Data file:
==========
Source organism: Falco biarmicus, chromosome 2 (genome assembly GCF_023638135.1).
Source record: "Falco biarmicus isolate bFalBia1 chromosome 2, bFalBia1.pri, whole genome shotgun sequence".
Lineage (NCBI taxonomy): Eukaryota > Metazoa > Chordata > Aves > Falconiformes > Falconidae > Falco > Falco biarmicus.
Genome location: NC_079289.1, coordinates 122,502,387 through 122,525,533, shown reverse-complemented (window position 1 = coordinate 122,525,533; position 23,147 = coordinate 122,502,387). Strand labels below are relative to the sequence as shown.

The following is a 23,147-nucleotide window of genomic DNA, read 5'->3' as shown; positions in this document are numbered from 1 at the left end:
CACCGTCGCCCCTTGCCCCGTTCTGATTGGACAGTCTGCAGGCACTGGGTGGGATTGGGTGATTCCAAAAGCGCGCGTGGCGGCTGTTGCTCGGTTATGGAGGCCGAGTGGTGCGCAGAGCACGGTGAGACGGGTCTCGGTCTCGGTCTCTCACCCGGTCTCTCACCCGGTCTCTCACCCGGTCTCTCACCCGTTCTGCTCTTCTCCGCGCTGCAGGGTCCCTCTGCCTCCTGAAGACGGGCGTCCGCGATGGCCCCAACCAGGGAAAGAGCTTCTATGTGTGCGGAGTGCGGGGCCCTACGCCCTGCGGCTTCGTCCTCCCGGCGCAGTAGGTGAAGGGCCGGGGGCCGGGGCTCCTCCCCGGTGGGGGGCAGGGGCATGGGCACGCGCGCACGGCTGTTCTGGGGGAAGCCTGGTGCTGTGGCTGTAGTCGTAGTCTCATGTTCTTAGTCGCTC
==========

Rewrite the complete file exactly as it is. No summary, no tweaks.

Source organism: Falco biarmicus, chromosome 2 (genome assembly GCF_023638135.1).
Source record: "Falco biarmicus isolate bFalBia1 chromosome 2, bFalBia1.pri, whole genome shotgun sequence".
Lineage (NCBI taxonomy): Eukaryota > Metazoa > Chordata > Aves > Falconiformes > Falconidae > Falco > Falco biarmicus.
Genome location: NC_079289.1, coordinates 122,502,387 through 122,525,533, shown reverse-complemented (window position 1 = coordinate 122,525,533; position 23,147 = coordinate 122,502,387). Strand labels below are relative to the sequence as shown.

The following is a 23,147-nucleotide window of genomic DNA, read 5'->3' as shown; positions in this document are numbered from 1 at the left end:
CACCGTCGCCCCTTGCCCCGTTCTGATTGGACAGTCTGCAGGCACTGGGTGGGATTGGGTGATTCCAAAAGCGCGCGTGGCGGCTGTTGCTCGGTTATGGAGGCCGAGTGGTGCGCAGAGCACGGTGAGACGGGTCTCGGTCTCGGTCTCTCACCCGGTCTCTCACCCGGTCTCTCACCCGGTCTCTCACCCGTTCTGCTCTTCTCCGCGCTGCAGGGTCCCTCTGCCTCCTGAAGACGGGCGTCCGCGATGGCCCCAACCAGGGAAAGAGCTTCTATGTGTGCGGAGTGCGGGGCCCTACGCCCTGCGGCTTCGTCCTCCCGGCGCAGTAGGTGAAGGGCCGGGGGCCGGGGCTCCTCCCCGGTGGGGGGCAGGGGCATGGGCACGCGCGCACGGCTGTTCTGGGGGAAGCCTGGTGCTGTGGCTGTAGTCGTAGTCTCATGTTCTTAGTCGCTC